Make Good Art - Neil Gaiman (via The Philanthropy Factory)
Dear anon, firstly lets take a nice, slow, deep breath: In through your nose for a count of four, hold for a count of seven, exhale through your mouth for a count of eight. Done that? Great. Keep hold of that technique, because it’s great for panic and upset of all kinds.
Second; indeed he has. A great shame, especially on a day when he’s being lauded as Hollywood’s male feminist (huh?) du jour. However, let’s not forget this is twitter we’re talking about here, and while to you or I it might look like OMGWTFBBQHEHATESHER!!!11!! it could quite reasonably be: 1) the person who maintains his account cutting his follow list 2) an accidental unfollow (does happen, done it and had it done to me.) 3) not the way they communicate anymore (if indeed they do) or 4) a genuine ‘we have nothing in common anymore’ unfollow.
Which leads you and I to meditate on the nature of friendship, anon, and public versus private relationships and how much like or unlike us people in their profession are.
It’s not a secret that actors form brief, intense and transitory relationships when they’re working- it’s the nature of the beast. If you or I had to change school or work every three months we’d probably be like that too. Not to say that these relationships aren’t genuine, nor that they can’t and don’t lead to more permanent friendships, but without the contact and the effort from both parties it’s a tough call. Doubtless if they were to bump into each other, say five seconds from now on Franklin there wouldn’t be a shred of animosity and all would be fine, but perhaps they wouldn’t be grabbing a latte together and shooting the shit like we might if we met in the same situation. And doubtless if they were to work together again they would fall back into the same easy public relationship that they had in the Inception press tour.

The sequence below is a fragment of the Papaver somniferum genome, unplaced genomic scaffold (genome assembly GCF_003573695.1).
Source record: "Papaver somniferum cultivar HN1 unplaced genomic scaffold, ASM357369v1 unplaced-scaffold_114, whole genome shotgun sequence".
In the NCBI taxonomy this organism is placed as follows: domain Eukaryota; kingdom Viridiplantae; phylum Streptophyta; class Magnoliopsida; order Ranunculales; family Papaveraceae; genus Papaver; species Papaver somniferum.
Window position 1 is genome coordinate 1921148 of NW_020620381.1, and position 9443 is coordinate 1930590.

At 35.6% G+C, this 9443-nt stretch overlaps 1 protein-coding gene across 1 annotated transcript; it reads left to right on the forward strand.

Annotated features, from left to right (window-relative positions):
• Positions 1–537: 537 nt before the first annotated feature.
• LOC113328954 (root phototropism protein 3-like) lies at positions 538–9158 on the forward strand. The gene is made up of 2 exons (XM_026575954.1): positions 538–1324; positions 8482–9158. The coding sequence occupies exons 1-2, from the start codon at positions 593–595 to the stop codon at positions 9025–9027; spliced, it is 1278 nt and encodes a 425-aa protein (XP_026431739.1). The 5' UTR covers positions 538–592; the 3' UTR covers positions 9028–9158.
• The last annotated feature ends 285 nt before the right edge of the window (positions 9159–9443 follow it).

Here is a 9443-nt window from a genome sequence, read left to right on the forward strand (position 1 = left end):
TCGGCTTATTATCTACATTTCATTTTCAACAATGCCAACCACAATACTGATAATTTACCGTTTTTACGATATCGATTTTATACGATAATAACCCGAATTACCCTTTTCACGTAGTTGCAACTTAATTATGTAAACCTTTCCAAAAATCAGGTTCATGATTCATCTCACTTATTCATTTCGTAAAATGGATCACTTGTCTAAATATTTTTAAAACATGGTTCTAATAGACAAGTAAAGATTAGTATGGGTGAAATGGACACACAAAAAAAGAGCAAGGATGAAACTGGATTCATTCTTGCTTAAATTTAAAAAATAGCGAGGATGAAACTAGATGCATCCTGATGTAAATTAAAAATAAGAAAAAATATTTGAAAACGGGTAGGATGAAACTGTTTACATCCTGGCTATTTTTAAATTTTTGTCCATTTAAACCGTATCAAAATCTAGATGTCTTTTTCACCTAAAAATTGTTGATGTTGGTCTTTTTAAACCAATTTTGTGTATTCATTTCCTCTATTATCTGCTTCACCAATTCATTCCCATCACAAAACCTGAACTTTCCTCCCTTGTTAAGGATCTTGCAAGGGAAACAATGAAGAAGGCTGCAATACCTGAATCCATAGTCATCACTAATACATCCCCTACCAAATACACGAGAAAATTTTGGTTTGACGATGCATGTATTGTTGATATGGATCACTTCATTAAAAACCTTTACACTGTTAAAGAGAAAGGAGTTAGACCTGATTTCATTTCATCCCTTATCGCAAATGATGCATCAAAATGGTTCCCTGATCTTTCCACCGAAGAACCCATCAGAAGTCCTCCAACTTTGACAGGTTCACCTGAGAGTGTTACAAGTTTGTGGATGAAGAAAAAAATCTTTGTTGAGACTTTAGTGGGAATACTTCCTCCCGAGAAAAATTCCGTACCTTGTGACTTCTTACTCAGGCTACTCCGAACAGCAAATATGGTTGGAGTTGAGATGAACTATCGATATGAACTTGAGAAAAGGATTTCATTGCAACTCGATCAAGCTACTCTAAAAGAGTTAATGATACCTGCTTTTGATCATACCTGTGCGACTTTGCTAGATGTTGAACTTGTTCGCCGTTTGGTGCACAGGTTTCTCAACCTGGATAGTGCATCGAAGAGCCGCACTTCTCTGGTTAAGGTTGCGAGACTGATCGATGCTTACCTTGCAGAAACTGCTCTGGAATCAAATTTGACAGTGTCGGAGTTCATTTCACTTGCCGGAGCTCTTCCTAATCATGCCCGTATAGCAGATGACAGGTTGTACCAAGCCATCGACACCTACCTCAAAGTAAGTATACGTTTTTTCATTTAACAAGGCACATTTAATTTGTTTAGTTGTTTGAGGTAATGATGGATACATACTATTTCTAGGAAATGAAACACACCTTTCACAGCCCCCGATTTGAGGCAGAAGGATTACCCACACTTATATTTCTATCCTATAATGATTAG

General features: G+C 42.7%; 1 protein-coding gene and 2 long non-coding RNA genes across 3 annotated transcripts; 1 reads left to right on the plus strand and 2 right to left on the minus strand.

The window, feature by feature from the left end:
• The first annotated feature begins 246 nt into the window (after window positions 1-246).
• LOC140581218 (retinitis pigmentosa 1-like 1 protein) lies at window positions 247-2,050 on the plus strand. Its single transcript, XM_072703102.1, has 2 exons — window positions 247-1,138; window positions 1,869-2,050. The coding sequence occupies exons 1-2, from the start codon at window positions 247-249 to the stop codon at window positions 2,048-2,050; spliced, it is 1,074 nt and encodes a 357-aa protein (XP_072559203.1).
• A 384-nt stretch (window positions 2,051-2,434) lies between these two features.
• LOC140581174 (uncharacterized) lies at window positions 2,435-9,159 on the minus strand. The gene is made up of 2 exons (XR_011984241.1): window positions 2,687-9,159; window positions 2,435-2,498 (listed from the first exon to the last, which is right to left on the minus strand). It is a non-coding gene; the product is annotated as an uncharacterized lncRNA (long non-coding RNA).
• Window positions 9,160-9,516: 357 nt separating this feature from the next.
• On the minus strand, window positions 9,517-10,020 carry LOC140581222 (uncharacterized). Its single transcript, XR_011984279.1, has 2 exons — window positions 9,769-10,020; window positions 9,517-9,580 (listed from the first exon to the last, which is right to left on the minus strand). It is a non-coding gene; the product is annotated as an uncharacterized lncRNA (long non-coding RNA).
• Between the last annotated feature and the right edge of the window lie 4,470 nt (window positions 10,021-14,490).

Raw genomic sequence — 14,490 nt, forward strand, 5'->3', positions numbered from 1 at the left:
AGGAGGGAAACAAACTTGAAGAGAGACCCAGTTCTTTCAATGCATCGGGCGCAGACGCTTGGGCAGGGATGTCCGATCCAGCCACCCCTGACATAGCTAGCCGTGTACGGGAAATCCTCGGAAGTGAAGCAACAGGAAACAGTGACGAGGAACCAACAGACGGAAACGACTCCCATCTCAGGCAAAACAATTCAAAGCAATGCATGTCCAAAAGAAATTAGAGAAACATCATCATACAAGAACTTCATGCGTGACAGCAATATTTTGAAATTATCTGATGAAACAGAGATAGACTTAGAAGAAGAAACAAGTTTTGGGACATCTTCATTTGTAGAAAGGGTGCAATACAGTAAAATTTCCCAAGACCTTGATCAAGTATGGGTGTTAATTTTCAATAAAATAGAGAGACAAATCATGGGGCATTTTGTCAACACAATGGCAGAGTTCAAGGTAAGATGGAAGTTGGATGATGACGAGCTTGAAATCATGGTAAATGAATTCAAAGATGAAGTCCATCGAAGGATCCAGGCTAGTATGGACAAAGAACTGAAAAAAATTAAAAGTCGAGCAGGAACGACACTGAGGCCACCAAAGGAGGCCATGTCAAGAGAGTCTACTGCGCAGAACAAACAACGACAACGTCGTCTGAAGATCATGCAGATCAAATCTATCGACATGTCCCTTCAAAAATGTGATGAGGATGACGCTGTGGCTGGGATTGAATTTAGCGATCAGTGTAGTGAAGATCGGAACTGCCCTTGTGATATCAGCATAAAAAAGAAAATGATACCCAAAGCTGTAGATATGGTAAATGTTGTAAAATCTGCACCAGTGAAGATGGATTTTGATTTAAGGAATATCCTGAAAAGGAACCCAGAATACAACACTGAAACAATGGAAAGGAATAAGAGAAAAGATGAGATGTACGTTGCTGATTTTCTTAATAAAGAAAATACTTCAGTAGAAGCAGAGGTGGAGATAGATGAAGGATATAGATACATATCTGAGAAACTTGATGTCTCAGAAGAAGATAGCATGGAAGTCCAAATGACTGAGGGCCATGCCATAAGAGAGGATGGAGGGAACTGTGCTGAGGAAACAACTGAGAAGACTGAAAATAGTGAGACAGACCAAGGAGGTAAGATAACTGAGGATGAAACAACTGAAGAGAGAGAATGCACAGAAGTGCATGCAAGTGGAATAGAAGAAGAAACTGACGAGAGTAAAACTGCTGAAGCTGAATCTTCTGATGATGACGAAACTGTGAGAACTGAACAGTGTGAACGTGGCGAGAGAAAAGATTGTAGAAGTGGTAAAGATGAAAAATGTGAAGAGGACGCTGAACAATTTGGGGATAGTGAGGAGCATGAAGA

But that’s a public relationship, one we’re meant to see; private relationships are another thing entirely, a place where we can only speculate on motive and emotion. I could do that for you anon, but I don’t think it’s wise. I love A/A, and think that A/A love each other (of course I do :D) but that’s a fictional relationship, one that’s safely locked into 2 hours 28 minutes of film and my exploring it is playing in a fictional sandbox. Joe and Ellen are another kettle of fish entirely; and while it might be nice to imagine they hang out over brunch? I can’t lie to you, anon. I won’t lie, in fact- we don’t know what they think of each other really, and as such we can’t decide in any definite way if this is “AGH YOU BASTARD!” or “Meh, whatever.”
For us this might seem like a snub, or a massive two fingers up, because for us when someone we like or admire follows us it is exhilarating, no word of a lie; and equally a nasty soul sucking drain when they don’t, even if you thought you were getting close, or worse, when they unfollow you. It hurts us perhaps because friendship is a rarer commodity among us, and connecting with new people is something we don’t do so continuously. That makes us luckier in some ways, because we have the chance to cultivate deeper relationships that last longer, support us and celebrate us when we when we need them to.
So anon, don’t worry. A/A? Madly doing the wild thing like lust drunk monkeys. Joe & Ellen? Well, I think if he did it deliberately he’s a twunt because she’s awesome, but sometimes that’s just the way life goes. Hey ho for a good script with both in, and onwards.
Does anyone else like…
Play a fanfiction in their head
and it’s really good and keeps you occupied
but when you actually sit down to write it
ALL THE TIME.
I can try to recreate the conversations and scenes later, but I know they pale in comparison to what I wrote in my head before. Usually when in the shower or falling asleep.
Bad times to be distracted by plotting fic in your head (yes, I have a list. Experience, you are a hard teacher):
Times when it’s OK: